Duty to provide care until stabilization may reach beyond emergency department

From Wolters Kluwer:

A Tennessee medical center must continue to defend against EMTALA claims, even though the transferred patient was treated as an inpatient for nine days.

A Tennessee federal district court considered multiple motions to dismiss concerning alleged violations of the Emergency Medical Treatment and Active Labor Act (EMTALA), 42 U.S.C. § 1395dd, and the Patient Protection and Patient Protection and Affordable Care Act (ACA) (P.L. 111-148), related to the death of a 93-year-old patient who was admitted to a Tennessee medical center for nine days and then subsequently transferred to a rehabilitation facility. The estate alleged the patient was not stabilized and safe for transfer and was denied proper medical care based on her age. The court refused to dismiss the EMTALA claim finding that the duty to stabilize an emergency medical condition may continue beyond the emergency room. However, the court was unable to consider the issue of whether the patient’s medical conditions qualified as emergency medical conditions or were new issues since this determination was outside the scope of a motion to dismiss. The ACA claim was dismissed since the estate failed to exhaust its administrative remedies (Galuten v. Williamson Medical Center, April 9, 2019, Richardson, E.).

US Emergency Department Visits and Hospital Discharges Among Uninsured Patients Before and After Implementation of the Affordable Care Act

From JAMA:

Importance  The US Patient Protection and Affordable Care Act of 2010 (ACA) was enacted in 2010 with several provisions that targeted reducing numbers of uninsured Americans.

Objective  To assess the numbers and proportion of emergency department (ED) visits (2006-2016) and hospital discharges (2006-2016) by uninsured patients, focusing on the 2014 ACA insurance reforms (Medicaid expansion, individual mandate, and private insurance exchanges).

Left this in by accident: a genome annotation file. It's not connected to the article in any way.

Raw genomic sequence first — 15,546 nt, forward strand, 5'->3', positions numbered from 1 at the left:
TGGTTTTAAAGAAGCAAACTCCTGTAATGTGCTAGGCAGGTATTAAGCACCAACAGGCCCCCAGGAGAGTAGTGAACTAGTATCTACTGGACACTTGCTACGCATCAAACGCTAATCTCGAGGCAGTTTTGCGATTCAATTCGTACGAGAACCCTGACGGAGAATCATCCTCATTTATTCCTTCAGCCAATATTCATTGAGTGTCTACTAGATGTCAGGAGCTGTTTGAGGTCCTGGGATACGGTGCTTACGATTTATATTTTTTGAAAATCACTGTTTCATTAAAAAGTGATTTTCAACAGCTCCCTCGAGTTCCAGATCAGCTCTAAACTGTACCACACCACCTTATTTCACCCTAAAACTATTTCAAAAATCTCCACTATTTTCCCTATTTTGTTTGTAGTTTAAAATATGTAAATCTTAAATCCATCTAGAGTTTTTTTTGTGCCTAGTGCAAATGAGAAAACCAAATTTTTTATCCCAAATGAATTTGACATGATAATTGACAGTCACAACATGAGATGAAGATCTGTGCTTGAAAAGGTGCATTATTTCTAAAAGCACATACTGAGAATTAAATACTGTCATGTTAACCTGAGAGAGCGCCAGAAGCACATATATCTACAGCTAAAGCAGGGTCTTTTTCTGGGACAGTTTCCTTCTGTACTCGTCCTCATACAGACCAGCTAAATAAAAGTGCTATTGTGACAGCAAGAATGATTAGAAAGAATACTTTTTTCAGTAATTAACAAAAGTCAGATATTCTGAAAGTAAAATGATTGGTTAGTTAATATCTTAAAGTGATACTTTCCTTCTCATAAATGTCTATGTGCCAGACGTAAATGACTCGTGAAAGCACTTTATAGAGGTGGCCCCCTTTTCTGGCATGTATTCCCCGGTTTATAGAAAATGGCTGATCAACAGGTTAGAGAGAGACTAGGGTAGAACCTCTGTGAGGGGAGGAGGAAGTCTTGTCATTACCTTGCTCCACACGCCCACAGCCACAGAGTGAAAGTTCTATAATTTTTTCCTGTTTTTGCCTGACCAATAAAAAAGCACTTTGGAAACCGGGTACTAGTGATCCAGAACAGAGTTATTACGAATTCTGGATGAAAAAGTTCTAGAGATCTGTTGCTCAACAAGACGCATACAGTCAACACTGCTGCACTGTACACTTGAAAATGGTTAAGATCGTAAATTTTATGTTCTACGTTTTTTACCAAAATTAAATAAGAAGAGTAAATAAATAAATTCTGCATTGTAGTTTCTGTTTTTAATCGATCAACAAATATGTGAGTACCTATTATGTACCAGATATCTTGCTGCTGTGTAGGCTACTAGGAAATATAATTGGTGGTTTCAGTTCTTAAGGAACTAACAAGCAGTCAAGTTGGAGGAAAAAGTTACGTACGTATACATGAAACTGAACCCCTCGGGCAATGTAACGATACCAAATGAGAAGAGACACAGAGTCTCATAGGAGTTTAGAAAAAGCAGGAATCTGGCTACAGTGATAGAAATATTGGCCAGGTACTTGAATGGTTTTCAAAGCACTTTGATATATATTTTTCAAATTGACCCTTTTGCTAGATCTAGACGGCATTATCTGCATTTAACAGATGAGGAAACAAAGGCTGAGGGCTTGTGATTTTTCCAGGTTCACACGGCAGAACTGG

Design, Setting, and Participants  Cross-sectional study of visitors to US EDs and patients discharged from US hospitals using National Hospital Ambulatory Care Survey data and Healthcare Cost and Utilization Project data, respectively, from 2006 to 2016. Data analysis took place in February 2019.

Main Outcomes and Measures  Numbers and proportions of total and uninsured ED visits and hospital discharges. Simple descriptive statistics and interrupted time-series analysis were used to assess changes in uninsured visits over time and after the implementation of insurance provisions in 2014.

Results  There were an estimated 1.4 billion US ED visits from 2006 to 2016 and 405 million hospital discharges from 2006 to 2016. Over the study period, ED visits increased by 2.3 million per year, while hospital discharges decreased from approximately 38 million per year prior to 2009 to approximately 36 million per year after, with no clear decrease after 2013. Proportions of uninsured ED visits were largely unchanged from 2006 (16%) until 2013 (14%) (−0.2 percentage point per year; 95% CI, −0.46 to −0.01 percentage point; P = .11) but then decreased by 2.1 percentage points per year from 2014 to 2016 (95% CI, −4.3 to −1.8 percentage points; P = .003), with uninsured visits composing 8% of the total in 2016. For patients aged 18 to 64 years, uninsured ED visits declined from approximately 20% from 2006 through 2013 to 11% in 2016 (3.1% decrease per year after 2013; 95% CI, −4.3 to −1.8 percentage points; P = .003). The proportion of hospital discharges by uninsured patients remained steady at approximately 6% from 2006 to 2013, then declined to 5% in 2014 and 4% in 2016. Similar changes were seen for patients aged 18 to 64 years, with a decrease in hospital discharges from 10% to 7% over the study period.

Conclusions and Relevance  Proportions of ED visits and hospital discharges by uninsured patients decreased considerably after the implementation of the 2014 ACA insurance provisions. Despite these changes, approximately 1 in 10 ED visits and 1 in 20 hospital discharges were made by uninsured individuals in 2014 to 2016. This suggests that continued attention is needed to address the lack of insurance in US hospital visits, particularly among people aged 18 to 64 years who have less access to government-sponsored insurance.